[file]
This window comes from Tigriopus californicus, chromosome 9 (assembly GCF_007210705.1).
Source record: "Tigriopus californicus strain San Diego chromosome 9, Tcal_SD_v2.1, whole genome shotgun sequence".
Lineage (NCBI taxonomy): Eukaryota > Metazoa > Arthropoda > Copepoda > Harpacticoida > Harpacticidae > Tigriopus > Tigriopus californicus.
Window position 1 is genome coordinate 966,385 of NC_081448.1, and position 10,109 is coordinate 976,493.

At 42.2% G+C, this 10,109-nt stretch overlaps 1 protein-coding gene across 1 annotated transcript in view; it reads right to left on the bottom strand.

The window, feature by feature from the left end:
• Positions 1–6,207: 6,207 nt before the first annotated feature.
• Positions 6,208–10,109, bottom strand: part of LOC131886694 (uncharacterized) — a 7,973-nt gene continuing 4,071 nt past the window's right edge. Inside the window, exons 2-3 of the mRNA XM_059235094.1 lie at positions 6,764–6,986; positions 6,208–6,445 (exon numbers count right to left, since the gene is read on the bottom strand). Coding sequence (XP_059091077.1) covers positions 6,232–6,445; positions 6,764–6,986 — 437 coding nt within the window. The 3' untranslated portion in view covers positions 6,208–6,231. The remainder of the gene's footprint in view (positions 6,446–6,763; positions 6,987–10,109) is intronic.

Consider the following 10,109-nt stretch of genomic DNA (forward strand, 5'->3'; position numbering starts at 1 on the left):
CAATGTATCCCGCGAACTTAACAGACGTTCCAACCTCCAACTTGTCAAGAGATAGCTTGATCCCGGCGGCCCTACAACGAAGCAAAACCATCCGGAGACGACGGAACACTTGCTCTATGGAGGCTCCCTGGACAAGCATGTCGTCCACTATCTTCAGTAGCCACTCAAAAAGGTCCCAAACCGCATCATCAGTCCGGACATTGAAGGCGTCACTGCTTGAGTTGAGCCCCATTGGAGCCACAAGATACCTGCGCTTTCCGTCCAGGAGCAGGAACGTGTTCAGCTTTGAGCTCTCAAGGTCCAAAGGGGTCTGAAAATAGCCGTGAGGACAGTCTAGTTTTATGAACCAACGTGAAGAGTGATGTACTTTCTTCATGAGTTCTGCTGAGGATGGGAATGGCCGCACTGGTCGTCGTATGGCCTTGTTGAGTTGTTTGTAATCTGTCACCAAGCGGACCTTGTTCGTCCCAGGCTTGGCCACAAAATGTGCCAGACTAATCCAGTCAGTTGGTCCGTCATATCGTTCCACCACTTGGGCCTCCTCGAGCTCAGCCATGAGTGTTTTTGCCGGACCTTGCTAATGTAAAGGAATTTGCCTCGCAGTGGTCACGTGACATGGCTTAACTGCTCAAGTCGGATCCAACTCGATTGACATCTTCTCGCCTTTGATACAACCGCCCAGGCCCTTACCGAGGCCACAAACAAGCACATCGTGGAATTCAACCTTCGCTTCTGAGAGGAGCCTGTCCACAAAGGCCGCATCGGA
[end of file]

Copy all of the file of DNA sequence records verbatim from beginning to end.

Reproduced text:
This window comes from Tigriopus californicus, chromosome 9 (assembly GCF_007210705.1).
Source record: "Tigriopus californicus strain San Diego chromosome 9, Tcal_SD_v2.1, whole genome shotgun sequence".
Lineage (NCBI taxonomy): Eukaryota > Metazoa > Arthropoda > Copepoda > Harpacticoida > Harpacticidae > Tigriopus > Tigriopus californicus.
Window position 1 is genome coordinate 966,385 of NC_081448.1, and position 10,109 is coordinate 976,493.

At 42.2% G+C, this 10,109-nt stretch overlaps 1 protein-coding gene across 1 annotated transcript in view; it reads right to left on the bottom strand.

The window, feature by feature from the left end:
• Positions 1–6,207: 6,207 nt before the first annotated feature.
• Positions 6,208–10,109, bottom strand: part of LOC131886694 (uncharacterized) — a 7,973-nt gene continuing 4,071 nt past the window's right edge. Inside the window, exons 2-3 of the mRNA XM_059235094.1 lie at positions 6,764–6,986; positions 6,208–6,445 (exon numbers count right to left, since the gene is read on the bottom strand). Coding sequence (XP_059091077.1) covers positions 6,232–6,445; positions 6,764–6,986 — 437 coding nt within the window. The 3' untranslated portion in view covers positions 6,208–6,231. The remainder of the gene's footprint in view (positions 6,446–6,763; positions 6,987–10,109) is intronic.

Consider the following 10,109-nt stretch of genomic DNA (forward strand, 5'->3'; position numbering starts at 1 on the left):
CAATGTATCCCGCGAACTTAACAGACGTTCCAACCTCCAACTTGTCAAGAGATAGCTTGATCCCGGCGGCCCTACAACGAAGCAAAACCATCCGGAGACGACGGAACACTTGCTCTATGGAGGCTCCCTGGACAAGCATGTCGTCCACTATCTTCAGTAGCCACTCAAAAAGGTCCCAAACCGCATCATCAGTCCGGACATTGAAGGCGTCACTGCTTGAGTTGAGCCCCATTGGAGCCACAAGATACCTGCGCTTTCCGTCCAGGAGCAGGAACGTGTTCAGCTTTGAGCTCTCAAGGTCCAAAGGGGTCTGAAAATAGCCGTGAGGACAGTCTAGTTTTATGAACCAACGTGAAGAGTGATGTACTTTCTTCATGAGTTCTGCTGAGGATGGGAATGGCCGCACTGGTCGTCGTATGGCCTTGTTGAGTTGTTTGTAATCTGTCACCAAGCGGACCTTGTTCGTCCCAGGCTTGGCCACAAAATGTGCCAGACTAATCCAGTCAGTTGGTCCGTCATATCGTTCCACCACTTGGGCCTCCTCGAGCTCAGCCATGAGTGTTTTTGCCGGACCTTGCTAATGTAAAGGAATTTGCCTCGCAGTGGTCACGTGACATGGCTTAACTGCTCAAGTCGGATCCAACTCGATTGACATCTTCTCGCCTTTGATACAACCGCCCAGGCCCTTACCGAGGCCACAAACAAGCACATCGTGGAATTCAACCTTCGCTTCTGAGAGGAGCCTGTCCACAAAGGCCGCATCGGA